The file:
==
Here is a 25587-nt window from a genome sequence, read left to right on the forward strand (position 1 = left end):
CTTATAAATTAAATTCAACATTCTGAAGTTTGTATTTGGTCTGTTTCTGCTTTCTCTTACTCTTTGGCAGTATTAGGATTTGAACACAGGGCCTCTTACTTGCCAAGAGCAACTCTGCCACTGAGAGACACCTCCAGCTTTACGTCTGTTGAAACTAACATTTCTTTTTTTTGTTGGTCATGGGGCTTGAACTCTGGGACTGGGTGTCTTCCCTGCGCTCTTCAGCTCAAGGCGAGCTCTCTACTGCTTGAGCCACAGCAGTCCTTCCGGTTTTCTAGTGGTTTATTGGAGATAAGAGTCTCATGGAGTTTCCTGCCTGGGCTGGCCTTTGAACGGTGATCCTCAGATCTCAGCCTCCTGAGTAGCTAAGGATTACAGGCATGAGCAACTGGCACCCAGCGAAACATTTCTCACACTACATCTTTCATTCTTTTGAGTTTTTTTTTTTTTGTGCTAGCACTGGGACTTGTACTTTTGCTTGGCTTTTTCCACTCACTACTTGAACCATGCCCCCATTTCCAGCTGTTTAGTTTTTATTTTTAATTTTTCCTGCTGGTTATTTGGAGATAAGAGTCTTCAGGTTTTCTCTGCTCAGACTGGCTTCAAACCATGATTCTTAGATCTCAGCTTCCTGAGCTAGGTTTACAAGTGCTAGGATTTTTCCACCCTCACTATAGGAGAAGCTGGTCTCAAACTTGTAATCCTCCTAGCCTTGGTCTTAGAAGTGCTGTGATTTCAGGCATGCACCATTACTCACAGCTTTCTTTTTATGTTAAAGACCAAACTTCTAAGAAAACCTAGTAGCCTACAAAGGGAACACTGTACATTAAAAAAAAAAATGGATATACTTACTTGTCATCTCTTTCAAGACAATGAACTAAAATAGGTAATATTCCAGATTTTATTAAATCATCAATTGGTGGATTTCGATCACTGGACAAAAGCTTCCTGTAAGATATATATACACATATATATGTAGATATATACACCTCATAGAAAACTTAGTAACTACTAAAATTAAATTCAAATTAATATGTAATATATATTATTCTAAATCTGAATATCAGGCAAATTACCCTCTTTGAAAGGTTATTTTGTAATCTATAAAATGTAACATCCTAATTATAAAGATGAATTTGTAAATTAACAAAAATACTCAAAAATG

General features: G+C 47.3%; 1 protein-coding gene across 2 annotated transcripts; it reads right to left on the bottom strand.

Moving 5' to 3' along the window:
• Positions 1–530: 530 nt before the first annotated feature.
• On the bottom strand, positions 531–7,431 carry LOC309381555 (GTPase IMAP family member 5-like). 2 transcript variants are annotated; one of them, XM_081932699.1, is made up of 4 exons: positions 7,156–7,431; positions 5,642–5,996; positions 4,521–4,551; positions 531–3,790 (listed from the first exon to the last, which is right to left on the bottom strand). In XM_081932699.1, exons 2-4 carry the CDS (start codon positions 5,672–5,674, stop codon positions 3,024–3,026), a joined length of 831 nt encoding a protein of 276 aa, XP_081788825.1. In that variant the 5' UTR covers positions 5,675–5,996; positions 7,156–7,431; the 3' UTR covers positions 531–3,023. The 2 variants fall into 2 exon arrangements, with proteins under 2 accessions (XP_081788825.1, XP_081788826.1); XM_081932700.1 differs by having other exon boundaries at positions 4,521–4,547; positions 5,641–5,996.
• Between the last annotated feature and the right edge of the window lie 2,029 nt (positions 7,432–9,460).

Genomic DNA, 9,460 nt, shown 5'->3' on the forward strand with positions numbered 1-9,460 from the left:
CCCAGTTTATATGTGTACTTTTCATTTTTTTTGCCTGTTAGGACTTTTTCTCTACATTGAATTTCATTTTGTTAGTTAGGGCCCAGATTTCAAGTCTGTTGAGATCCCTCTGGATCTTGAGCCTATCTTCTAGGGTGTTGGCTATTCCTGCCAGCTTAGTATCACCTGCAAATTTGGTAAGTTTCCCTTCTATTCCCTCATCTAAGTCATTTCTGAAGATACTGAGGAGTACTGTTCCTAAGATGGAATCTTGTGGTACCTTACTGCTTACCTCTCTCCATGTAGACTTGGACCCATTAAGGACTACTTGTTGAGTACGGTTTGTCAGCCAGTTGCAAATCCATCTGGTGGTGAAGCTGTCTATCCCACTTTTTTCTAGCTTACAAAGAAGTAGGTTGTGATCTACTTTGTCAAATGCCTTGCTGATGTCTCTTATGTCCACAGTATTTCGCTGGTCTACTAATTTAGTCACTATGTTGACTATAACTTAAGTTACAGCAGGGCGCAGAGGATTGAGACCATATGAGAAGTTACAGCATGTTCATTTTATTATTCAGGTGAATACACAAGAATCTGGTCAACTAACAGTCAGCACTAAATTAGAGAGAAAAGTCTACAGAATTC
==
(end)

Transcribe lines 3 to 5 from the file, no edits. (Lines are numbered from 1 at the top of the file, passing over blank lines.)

General features: G+C 47.3%; 1 protein-coding gene across 2 annotated transcripts; it reads right to left on the bottom strand.

Moving 5' to 3' along the window:
• Positions 1–530: 530 nt before the first annotated feature.